"You got to know when to hold 'em, know when to fold 'em."

Kenny Rogers was talking about gambling -- or maybe women. (With country songs, it's sometimes hard to tell.) But his advice seems to fit investing pretty well, too. Knowing when to sell can be just as important as knowing when to buy.

Time enough for counting
Buying is often the easy part. Good investors do weeks, if not months, of homework before they buy. After doing the research, the stock is either good enough to buy, goes on your watch list, or gets discarded. You don't have to make any rash decisions.

However, a major change at the company can also trigger your impulse to sell. In these cases, it can be easy to let your emotions get the best of you -- but that doesn't mean you should sell without thinking first.

The best time to figure out when to sell is before you buy the stock in the first place. Working out which changes at the company would cause you to dump it will help you remove the rashness from your decision, should any of your worst-case scenarios suddenly arise:

  • Should you sell Apple (NASDAQ:AAPL) if Steve Jobs leaves permanently?
  • What would you do if Altria (NYSE:MO) or Duke Energy (NYSE:DUK) cut its dividend?

Planning ahead also helps you become a better investor, by encouraging you to look for more subtle changes in the company:

  • If Corning's (NYSE: GLW) gross margins start creeping down, at what point would you sell?
  • How bad would the recession have to get before you'd dump Whole Foods Market (NASDAQ:WFMI)?

Know when to walk away, know when to run
After Pfizer (NYSE:PFE) bought Wyeth (NYSE:WYE) earlier this week, I turned in my bull horns and headed into my bear cave for a siesta. In the article's comments, a reader asked: "So, Pfizer went from your best stock pick of 2009 to sell...sell....sell....in less than 30 days?"

That was a legitimate question, since I did pick Pfizer in our best stocks for 2009 series. But what looks like waffling is actually a virtue in this case, not a vice.

My investment thesis for Pfizer in 2009 was simple: The company had a $26 billion pile of cash, which value-conscious management could use to help grow earnings through well-timed licensing of drugs, and perhaps a minor acquisition or two. Pfizer also paid a whopping dividend that didn't seem in immediate jeopardy of being cut, so it was essentially paying investors to wait.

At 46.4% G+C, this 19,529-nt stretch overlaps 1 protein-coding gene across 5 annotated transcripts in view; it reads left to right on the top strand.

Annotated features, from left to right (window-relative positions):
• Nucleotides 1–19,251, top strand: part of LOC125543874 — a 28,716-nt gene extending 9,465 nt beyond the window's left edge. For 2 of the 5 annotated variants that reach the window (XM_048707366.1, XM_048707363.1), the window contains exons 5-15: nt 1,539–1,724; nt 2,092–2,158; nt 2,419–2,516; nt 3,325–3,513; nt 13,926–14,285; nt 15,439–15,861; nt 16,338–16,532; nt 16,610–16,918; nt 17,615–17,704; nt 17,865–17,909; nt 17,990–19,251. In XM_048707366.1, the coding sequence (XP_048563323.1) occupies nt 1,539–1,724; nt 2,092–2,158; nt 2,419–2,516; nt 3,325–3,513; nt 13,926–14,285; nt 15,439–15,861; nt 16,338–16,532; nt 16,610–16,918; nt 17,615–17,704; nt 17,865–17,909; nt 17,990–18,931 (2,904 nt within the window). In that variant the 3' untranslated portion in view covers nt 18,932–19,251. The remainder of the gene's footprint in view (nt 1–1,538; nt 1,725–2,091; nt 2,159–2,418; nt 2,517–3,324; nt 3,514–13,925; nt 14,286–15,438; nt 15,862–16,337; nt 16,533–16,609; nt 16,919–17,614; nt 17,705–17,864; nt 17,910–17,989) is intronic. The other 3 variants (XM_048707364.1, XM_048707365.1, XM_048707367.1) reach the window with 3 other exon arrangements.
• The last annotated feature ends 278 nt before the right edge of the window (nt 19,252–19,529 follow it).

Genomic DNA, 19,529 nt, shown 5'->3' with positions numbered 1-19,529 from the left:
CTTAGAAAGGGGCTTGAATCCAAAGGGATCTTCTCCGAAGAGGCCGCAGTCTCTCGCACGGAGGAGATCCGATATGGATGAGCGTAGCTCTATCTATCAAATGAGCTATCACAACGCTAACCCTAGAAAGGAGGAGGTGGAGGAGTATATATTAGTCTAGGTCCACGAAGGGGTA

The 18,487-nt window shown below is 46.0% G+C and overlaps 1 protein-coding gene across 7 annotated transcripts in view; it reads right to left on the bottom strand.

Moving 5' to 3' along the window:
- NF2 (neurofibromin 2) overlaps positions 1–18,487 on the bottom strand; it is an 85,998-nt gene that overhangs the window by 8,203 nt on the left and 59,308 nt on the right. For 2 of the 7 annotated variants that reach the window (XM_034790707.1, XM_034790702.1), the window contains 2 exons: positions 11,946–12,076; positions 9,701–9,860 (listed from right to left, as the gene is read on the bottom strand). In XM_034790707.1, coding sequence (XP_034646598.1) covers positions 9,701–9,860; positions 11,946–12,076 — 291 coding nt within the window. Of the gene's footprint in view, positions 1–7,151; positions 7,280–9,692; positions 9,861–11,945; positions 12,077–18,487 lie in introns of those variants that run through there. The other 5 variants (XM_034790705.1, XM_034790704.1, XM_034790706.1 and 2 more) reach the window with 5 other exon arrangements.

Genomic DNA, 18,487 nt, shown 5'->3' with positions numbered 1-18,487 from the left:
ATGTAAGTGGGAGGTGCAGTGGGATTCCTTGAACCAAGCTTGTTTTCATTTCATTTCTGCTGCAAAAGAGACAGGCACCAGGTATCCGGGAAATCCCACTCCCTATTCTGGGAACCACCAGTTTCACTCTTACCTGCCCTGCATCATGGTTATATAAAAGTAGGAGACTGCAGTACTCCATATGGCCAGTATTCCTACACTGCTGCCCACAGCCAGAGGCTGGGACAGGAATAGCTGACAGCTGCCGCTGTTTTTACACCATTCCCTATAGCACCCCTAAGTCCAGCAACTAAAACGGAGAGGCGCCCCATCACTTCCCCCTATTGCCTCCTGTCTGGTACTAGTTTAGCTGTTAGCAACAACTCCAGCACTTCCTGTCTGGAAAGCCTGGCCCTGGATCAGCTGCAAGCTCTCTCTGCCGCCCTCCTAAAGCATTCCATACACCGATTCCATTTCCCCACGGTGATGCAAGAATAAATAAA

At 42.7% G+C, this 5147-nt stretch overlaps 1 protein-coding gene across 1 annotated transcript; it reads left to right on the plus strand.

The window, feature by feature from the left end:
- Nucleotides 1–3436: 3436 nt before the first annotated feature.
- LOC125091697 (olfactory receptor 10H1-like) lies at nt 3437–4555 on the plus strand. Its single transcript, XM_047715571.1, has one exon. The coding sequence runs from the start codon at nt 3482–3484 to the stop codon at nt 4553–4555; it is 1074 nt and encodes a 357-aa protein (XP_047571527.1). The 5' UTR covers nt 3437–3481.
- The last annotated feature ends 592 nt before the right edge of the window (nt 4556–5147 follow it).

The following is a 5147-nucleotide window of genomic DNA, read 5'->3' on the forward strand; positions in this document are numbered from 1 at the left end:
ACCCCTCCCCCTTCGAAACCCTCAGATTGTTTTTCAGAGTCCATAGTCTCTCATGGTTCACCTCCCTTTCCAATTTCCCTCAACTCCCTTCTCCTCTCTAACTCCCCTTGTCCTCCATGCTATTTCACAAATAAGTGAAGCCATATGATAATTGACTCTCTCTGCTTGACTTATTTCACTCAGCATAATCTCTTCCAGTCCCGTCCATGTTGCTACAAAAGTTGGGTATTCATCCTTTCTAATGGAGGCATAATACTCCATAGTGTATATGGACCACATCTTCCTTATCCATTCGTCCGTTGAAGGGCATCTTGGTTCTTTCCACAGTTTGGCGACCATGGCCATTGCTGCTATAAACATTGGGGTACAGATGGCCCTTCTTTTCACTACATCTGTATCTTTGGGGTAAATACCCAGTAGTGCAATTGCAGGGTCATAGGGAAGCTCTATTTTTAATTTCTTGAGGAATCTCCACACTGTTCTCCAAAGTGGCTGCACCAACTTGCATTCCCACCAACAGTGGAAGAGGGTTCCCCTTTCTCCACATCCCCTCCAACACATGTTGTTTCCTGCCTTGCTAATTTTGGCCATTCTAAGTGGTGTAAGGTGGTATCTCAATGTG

After the acquisition of Wyeth, the cash was gone, the dividend was cut, and the company's managers no longer looked like the value investors I thought they were. Changing my mind was a fairly easy decision. As long as I don't flop back anytime soon, I think I can avoid being lumped in with other mind-changing pundits.

You never count your money when you're sittin' at the table
It's important to keep in mind that selling doesn't mean you think the company will tank tomorrow; you don't have to follow up your sell order with an order to short the stock. Selling just means that you don't think the company is the best place for your hard-earned investing cash.

In fact, Motley Fool co-founder David Gardner says his sell signal is pretty simple: He sells when he finds a better investment than the one he's in right now. That might mean selling a winner or a loser, but the important thing is that you're always chasing higher returns. That's what investing is all about.

Pfizer and Duke Energy are Motley Fool Income Investor picks. Pfizer is a Motley Fool Inside Value recommendation. Whole Foods Market and Apple are Motley Fool Stock Advisor picks. The Fool owns shares of Pfizer. Try any of our Foolish newsletter services free for 30 days.

Fool contributor Brian Orelli, Ph.D., thinks there's deeper meaning in most country songs -- at least he hopes so. He doesn't own shares of any company mentioned in this article. The Fool's disclosure policy listens to techno.